Orr Spartans Heartbroken Over Cancelled IHSA Boys Basketball Championships

The team was hoping to win its fourth-straight state championship and honor one of its biggest fans in the process

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As the Orr Academy High School boys basketball team practiced Wednesday afternoon, the Spartans displayed an obvious focus.

With a chance to add their school's name to the IHSA history books, the team didn't want to leave anything to chance.

"Being the third team to win a fourth (straight) state championship is very big to us," senior forward Demarius Splunge said. ''Where we from, nobody expected us to do things like this. It’s really amazing that we’re here, so we’re just trying to take full advantage," added the team's leading scorer.

By Thursday morning, the Spartans were on a bus headed to Peoria, site of the state boys basketball championships. They spent the day preparing for Friday night's Class 2A semifinal game against Breese Mater Dei. They could taste their season-long goal of joining Peoria Manuel (1994-1997) and Simeon (2010-13) as the only schools in state history to win four-consecutive state titles. And then, as they ate dinner together at a local restaurant, they got the devastating news that the Illinois High School Association had cancelled the state championships due to concerns over the coronavirus.

"At first, we're coming in, eating, bonding, having a good time," senior guard Bryce Hall said. "Then we see the news on twitter. Honestly, nobody believed it at first," Hall added.

"We were just sad," senior guard Shaun Harris said. "Everybody put their heads down, like, ‘Is it real'? They were crying. The seniors, we were just hurt," Harris added.

Dejected, the team boarded a bus Friday morning to head back home. Just after noon, they pulled up to school, still stunned about the previous 24 hours.

"Of course the boys were emotional," head coach Lou Adams said. "A couple of the coaches were emotional. But at the same time, it's real life. We gotta deal with it. It's bigger than basketball. Just praying for everybody's safety and health," he added.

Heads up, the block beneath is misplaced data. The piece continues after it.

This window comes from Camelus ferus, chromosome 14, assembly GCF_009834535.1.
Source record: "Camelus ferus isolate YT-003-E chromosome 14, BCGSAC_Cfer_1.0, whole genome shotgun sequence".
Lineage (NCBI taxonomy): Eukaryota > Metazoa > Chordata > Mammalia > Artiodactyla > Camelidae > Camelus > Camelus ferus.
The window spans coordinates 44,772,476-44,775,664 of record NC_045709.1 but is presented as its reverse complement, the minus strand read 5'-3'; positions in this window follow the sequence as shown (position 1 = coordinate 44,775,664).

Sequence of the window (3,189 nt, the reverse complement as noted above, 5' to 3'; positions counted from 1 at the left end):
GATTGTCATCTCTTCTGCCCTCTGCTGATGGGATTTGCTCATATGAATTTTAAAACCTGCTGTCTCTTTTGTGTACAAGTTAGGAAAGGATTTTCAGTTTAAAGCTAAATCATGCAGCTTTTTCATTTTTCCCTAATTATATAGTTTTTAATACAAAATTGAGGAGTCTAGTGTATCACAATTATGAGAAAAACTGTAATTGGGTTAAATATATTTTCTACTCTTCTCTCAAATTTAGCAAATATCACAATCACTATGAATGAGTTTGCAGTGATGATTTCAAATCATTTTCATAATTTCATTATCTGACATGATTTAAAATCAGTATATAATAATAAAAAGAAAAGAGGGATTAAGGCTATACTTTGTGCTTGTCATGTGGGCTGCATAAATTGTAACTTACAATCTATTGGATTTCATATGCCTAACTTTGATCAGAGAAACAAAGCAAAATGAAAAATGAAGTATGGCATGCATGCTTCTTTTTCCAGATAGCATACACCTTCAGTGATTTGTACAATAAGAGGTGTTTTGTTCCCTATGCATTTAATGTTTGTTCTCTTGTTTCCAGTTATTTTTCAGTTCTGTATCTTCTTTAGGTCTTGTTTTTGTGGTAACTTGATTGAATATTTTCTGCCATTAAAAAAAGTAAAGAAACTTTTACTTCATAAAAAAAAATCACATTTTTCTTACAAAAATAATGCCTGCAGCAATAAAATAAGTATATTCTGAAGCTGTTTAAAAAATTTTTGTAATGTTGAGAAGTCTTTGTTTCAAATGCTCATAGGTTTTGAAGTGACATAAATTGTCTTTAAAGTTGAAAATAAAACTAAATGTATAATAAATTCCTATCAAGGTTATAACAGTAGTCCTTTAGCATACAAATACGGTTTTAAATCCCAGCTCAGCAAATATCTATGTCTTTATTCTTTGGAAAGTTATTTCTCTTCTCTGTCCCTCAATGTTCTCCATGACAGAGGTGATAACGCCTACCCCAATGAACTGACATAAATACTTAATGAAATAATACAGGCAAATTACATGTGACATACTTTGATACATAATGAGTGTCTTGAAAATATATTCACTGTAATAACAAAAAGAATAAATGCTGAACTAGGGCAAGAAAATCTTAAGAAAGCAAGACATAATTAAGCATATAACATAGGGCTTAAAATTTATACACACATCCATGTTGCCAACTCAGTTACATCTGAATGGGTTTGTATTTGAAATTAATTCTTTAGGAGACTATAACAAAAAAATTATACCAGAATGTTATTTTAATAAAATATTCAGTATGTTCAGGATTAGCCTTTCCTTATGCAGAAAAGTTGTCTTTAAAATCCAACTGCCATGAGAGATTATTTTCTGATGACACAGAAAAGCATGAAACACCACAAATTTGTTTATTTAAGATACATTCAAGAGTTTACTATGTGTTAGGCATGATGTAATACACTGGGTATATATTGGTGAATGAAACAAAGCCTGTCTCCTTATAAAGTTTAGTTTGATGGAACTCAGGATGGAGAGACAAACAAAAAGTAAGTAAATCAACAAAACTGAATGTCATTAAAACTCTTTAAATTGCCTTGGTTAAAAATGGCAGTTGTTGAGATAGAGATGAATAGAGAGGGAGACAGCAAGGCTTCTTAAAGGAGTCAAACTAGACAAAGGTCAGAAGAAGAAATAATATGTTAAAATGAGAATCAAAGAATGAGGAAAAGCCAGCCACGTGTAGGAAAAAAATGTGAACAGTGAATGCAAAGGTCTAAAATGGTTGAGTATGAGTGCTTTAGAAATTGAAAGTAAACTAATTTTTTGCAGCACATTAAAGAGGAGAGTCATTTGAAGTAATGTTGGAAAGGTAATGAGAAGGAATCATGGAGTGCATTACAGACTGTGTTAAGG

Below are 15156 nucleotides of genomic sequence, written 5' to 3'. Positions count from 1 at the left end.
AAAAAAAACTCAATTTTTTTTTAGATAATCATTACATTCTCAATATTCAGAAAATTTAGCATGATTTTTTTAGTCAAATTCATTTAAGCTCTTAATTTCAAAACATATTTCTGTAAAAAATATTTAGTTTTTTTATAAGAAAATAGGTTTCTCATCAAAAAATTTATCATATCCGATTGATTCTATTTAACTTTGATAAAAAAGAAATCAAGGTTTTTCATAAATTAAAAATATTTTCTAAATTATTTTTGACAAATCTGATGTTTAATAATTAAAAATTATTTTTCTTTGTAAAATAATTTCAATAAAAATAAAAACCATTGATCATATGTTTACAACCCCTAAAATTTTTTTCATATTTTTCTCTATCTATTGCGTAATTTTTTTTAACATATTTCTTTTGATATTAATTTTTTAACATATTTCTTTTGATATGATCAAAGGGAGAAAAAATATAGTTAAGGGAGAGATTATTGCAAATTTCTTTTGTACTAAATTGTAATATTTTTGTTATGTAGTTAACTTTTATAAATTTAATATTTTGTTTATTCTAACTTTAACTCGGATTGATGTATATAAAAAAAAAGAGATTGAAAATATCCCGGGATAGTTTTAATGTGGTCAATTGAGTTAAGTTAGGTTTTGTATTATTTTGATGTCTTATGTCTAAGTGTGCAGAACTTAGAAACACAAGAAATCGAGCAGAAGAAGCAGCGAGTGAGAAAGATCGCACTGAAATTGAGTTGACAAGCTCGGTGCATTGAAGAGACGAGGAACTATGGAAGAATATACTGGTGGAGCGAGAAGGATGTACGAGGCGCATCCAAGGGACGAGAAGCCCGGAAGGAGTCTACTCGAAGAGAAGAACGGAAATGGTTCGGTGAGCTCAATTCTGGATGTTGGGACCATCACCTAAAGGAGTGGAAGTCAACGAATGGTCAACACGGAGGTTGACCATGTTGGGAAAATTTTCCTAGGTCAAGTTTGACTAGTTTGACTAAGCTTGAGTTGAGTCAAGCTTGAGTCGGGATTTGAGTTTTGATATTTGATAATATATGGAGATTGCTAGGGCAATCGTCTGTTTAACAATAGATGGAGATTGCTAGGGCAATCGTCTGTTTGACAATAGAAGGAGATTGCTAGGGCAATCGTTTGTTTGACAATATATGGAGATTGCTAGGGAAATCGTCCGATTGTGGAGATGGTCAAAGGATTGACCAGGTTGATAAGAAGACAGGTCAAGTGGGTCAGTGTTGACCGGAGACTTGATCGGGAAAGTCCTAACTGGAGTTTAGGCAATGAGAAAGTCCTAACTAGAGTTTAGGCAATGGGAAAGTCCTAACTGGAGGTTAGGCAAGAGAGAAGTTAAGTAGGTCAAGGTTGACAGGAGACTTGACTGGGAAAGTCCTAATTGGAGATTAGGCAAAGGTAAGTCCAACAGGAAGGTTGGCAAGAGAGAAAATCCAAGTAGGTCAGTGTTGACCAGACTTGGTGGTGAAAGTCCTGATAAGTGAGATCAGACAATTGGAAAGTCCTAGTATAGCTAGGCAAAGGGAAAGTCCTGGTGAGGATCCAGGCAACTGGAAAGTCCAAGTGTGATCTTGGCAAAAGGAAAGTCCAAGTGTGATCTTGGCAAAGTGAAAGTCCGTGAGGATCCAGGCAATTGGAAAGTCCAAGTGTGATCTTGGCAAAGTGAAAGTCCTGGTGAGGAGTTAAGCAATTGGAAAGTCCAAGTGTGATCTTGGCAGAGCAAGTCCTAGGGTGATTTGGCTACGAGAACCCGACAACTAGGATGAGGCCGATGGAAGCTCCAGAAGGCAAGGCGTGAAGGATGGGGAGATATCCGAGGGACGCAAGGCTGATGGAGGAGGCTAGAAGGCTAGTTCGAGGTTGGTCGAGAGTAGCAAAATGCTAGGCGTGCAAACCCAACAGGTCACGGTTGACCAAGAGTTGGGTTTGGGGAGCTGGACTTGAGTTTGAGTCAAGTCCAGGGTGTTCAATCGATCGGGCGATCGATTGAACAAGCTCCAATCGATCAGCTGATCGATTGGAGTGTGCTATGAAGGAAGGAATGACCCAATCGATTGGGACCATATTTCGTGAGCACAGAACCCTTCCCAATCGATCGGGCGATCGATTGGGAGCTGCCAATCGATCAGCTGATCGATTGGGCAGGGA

For the team, not having the chance to complete their championship journey hurt, but it hurt even more because they so badly wanted to win a title for someone special: Tony Manley.

Manley was the Spartans biggest fan. He was Coach Adams' best friend.

Sadly, the 61 year-old passed away last Saturday due to injuries sustained in a car accident.

"We feel like we let him down, they took that away from us," Harris said. "We wanted him to smile down on us, and that just broke our heart."

"He helped everyone, the nicest person you could be around," Hall said. "He never really had nothing bad to say about nobody. That's always good to have a good person to be around. He was a great person."

Before Wednesday's practice, Adams was emotional describing what Manley's friendship meant to him.

"It's kind of like Michael Jordan said in his Hall of Fame speech. 'You saw me, you saw Scottie Pippen'. You saw Tone, you saw me. Great dude. I miss him. I love him. It's not the same," Adams said.

Friday, just after stepping off the bus, the Spartans coach agreed with his players, saying is pained him to lose the opportunity to honor his best friend at the state tournament.

"All downstate -- lunch, breakfast, dinner, we talked about, 'Let's do this for Tone', and we couldn't get it done. But rest in peace, Tone," Adams said.

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